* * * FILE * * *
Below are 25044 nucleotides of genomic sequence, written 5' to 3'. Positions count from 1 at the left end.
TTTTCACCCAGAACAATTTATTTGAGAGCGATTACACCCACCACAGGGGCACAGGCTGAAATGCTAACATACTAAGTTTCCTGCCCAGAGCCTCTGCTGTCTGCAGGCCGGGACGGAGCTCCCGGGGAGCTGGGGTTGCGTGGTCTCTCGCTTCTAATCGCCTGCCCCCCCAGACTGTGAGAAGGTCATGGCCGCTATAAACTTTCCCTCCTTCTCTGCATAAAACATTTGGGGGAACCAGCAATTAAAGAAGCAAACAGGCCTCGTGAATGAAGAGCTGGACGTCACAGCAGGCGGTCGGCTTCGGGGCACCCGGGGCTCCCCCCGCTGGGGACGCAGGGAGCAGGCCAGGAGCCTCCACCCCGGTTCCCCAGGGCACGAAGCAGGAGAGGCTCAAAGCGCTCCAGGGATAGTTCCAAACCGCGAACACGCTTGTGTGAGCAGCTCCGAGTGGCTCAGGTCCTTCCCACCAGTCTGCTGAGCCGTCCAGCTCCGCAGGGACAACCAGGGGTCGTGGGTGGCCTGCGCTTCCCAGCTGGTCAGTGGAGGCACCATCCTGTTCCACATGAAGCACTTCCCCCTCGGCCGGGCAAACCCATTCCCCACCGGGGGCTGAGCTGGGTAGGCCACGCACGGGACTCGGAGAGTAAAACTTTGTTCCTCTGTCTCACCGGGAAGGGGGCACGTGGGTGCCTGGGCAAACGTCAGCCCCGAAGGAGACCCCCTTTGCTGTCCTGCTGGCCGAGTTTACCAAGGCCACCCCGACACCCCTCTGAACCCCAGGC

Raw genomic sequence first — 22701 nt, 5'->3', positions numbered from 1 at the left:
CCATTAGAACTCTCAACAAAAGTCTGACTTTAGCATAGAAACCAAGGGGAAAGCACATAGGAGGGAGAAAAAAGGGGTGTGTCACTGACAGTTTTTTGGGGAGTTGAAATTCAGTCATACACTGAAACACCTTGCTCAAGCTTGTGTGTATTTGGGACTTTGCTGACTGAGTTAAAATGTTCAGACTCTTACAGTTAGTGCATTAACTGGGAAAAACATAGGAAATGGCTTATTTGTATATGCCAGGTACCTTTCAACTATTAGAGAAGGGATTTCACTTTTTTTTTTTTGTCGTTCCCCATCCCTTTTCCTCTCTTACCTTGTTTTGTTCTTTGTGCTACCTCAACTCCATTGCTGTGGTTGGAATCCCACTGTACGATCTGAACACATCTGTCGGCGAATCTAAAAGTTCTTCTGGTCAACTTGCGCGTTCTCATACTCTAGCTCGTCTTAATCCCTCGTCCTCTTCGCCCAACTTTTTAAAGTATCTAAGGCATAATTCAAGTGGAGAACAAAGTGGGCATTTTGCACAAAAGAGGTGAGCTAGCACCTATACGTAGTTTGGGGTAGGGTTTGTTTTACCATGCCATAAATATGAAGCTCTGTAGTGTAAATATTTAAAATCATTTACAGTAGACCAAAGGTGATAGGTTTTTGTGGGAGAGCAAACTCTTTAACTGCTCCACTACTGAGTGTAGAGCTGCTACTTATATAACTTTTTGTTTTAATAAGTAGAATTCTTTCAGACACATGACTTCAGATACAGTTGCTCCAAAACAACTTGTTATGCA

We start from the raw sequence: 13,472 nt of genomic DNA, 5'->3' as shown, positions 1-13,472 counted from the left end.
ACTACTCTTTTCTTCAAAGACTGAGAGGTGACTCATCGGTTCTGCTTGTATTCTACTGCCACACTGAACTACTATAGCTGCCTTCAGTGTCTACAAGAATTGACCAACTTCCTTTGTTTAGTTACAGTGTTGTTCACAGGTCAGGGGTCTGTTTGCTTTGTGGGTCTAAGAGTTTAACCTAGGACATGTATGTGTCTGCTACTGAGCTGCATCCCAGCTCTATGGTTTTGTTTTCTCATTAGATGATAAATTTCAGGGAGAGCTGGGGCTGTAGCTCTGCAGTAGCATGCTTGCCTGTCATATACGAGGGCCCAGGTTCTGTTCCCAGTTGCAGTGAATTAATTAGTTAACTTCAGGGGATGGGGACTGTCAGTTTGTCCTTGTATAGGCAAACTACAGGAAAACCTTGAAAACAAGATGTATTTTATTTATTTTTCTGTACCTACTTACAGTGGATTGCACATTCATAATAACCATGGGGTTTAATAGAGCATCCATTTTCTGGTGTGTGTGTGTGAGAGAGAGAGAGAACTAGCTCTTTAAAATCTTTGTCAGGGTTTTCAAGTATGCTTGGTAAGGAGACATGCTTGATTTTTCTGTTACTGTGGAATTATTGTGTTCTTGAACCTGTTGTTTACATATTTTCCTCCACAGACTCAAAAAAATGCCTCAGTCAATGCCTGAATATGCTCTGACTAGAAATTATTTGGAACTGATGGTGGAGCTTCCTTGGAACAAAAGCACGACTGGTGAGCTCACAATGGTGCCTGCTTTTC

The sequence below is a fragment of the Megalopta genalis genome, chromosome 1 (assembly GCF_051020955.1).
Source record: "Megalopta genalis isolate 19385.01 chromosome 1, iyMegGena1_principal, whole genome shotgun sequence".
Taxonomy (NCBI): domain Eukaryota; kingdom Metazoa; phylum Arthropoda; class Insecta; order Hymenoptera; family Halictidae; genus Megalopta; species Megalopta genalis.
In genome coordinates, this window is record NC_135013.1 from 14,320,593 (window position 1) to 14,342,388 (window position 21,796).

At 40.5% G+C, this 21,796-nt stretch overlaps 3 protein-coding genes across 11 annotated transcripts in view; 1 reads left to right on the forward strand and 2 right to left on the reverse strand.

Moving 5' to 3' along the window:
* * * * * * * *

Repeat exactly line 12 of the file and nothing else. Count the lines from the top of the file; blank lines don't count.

Moving 5' to 3' along the window: